The most successful theory, from a purely pragmatic perspective, is that migraine is a syndrome characterized by low levels of serotonin in the plasma. Serotonin (5-hydroxytryptamine, or 5-HT) has a number of physiologic effects, including the ability to suppress pain and to contribute to normal sleep. The evidence is as follows: first, during the headache phase of a migraine episode, the main metabolite of 5-HT is found in increased amounts in the urine (meaning that it is being broken down more quickly); second, during the onset of the migraine attack, 5-HT levels fall by as much as 40%; third, agents that deplete amines including 5-HT can trigger a migraine attack; and, fourth, intravenous 5-HT can abort migraine attacks. However, we need to note, intravenous 5-HT has a number of adverse effects, such as rapid vasoconstriction and increases in blood pressure, which make it unacceptable for clinical use.
Serotonin acts through a number of receptors, classified as 5-HT1 through 5-HT7. The 5-HT1 subclass includes those most likely to be involved in pathophysiology of migraine, especially 5-HT1B and 5-HT1D. Most of the current generation of migraine medications – i.e., the triptans, which we’ll say a bit more about later – are activators of those serotonin receptors. They are both potent constrictors of blood vessels in the brain, and, perhaps more important, inhibitors of the sterile inflammatory response.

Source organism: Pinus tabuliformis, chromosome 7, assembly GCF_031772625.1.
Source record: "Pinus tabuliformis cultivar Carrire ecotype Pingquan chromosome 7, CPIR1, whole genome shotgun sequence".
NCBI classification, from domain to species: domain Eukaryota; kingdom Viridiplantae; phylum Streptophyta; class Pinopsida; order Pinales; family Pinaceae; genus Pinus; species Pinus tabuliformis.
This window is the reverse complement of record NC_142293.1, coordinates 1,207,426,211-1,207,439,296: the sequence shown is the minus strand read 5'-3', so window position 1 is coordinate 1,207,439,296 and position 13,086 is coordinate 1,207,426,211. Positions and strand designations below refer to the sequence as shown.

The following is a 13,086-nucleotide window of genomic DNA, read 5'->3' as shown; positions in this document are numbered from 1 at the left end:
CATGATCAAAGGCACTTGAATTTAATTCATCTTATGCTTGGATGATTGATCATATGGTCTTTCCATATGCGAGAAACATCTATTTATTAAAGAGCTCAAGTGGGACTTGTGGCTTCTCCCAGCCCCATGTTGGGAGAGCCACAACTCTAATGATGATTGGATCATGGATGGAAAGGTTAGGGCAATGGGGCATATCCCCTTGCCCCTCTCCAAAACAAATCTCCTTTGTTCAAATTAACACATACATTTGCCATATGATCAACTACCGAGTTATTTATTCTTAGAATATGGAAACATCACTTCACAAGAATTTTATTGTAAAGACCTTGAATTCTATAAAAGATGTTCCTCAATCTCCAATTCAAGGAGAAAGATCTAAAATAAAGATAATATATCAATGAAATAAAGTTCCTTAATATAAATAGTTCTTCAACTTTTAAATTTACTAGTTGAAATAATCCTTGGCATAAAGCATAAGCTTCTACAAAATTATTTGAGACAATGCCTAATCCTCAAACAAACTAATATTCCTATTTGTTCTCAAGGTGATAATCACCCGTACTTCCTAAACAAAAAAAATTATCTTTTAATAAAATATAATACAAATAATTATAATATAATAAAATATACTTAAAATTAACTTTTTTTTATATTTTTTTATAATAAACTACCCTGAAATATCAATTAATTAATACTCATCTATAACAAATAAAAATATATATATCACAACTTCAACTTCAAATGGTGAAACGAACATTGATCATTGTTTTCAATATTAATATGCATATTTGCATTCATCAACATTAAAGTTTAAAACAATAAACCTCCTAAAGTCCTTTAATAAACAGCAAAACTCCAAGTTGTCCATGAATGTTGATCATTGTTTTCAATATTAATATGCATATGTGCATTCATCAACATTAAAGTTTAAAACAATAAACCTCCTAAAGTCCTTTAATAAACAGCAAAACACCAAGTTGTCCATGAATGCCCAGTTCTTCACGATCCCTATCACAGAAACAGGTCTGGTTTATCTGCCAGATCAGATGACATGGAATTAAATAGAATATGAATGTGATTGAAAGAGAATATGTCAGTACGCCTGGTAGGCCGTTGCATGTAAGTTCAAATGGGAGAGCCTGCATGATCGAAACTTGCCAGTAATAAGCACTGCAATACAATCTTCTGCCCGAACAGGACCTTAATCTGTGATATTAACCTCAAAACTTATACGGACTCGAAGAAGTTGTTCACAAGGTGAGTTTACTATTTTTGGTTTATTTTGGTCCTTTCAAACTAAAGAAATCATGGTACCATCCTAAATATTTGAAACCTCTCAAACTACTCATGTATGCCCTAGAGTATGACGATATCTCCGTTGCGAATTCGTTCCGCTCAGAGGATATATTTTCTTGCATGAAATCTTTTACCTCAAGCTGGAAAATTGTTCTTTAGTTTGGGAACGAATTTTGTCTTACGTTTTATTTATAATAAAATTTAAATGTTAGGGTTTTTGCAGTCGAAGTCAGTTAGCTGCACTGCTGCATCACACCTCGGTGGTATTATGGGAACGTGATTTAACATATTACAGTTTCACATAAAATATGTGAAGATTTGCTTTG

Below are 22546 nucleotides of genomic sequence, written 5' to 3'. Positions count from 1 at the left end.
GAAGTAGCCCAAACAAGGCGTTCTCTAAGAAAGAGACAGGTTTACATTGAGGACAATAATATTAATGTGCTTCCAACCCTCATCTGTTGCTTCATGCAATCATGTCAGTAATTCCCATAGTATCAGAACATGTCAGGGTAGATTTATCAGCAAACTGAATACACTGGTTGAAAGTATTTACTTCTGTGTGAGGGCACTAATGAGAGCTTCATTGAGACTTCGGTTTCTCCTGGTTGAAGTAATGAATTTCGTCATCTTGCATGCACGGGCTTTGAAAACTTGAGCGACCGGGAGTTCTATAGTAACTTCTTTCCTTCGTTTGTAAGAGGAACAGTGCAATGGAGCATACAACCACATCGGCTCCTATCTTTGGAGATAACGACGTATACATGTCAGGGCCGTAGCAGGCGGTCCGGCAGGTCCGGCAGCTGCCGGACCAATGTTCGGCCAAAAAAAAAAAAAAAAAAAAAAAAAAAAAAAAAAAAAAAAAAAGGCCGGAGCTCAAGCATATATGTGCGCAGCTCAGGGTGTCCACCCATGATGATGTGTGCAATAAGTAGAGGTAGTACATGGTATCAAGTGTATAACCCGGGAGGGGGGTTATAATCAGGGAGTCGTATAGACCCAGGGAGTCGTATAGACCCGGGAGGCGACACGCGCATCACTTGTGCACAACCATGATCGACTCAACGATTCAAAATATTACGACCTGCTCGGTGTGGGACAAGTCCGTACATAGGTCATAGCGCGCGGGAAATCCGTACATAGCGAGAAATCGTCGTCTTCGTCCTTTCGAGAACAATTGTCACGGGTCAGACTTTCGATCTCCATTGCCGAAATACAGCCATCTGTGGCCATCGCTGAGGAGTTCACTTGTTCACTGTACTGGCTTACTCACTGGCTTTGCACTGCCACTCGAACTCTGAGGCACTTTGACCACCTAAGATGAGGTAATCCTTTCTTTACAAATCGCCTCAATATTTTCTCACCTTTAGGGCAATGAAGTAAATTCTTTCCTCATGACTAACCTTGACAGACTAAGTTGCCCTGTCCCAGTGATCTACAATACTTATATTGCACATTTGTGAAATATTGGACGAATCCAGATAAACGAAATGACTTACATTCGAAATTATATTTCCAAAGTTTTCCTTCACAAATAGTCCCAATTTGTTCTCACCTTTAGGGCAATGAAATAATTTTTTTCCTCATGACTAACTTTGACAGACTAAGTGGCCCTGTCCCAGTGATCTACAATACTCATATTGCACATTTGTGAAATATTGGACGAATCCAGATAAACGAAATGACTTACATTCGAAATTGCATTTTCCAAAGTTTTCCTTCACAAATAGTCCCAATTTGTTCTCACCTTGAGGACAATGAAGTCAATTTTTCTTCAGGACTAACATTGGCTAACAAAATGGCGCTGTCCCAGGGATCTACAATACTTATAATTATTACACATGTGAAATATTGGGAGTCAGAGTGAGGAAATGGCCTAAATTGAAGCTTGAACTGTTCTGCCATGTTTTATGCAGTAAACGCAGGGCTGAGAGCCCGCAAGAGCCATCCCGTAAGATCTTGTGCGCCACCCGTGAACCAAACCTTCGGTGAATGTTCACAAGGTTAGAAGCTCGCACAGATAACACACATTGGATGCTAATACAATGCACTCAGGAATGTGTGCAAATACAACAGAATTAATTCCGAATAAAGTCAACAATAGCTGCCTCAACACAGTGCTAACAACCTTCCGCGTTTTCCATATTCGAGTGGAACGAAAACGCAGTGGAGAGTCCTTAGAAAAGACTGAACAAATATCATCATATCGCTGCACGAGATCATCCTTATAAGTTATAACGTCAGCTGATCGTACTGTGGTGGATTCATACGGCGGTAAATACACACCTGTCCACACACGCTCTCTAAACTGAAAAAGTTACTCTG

Another chain of reactions that is linked to migraines involves glutamate release. A mutation which is common in about half of persons who are migraine sufferers involves the calcium channel gene. The calcium channel transports calcium ions from the plasma into cells throughout the body. This particular mutation results in increased release of glutamate. Perhaps not coincidentally, a similar mutation also resulting in higher circulating levels of glutamate, is linked with epilepsy and seizures. This may have some bearing on the widely reported heightened sensitivity to monosodium glutamate (MSG) reported by some individuals who experience migraines.
What all this comes down to, however, is that the root cause or causes of migraines have not been precisely identified. It’s clear that something is impacting the nociceptors (the nerves that detect any possible damage and transmit a warning signal in the form of pain) in the brains of migraineurs, whether it’s the dilation of the blood vessels in their immediate proximity, or an inflammatory reaction in the brain tissue triggered by an ionic reaction, or a deficiency in circulating serotonin, or an excess of glutamate, or a number of other reactions. These possible pathologies continue to be investigated, and more effective treatment modalities for migraine will – we hope! – emerge.
How common is migraine and what are the risk factors?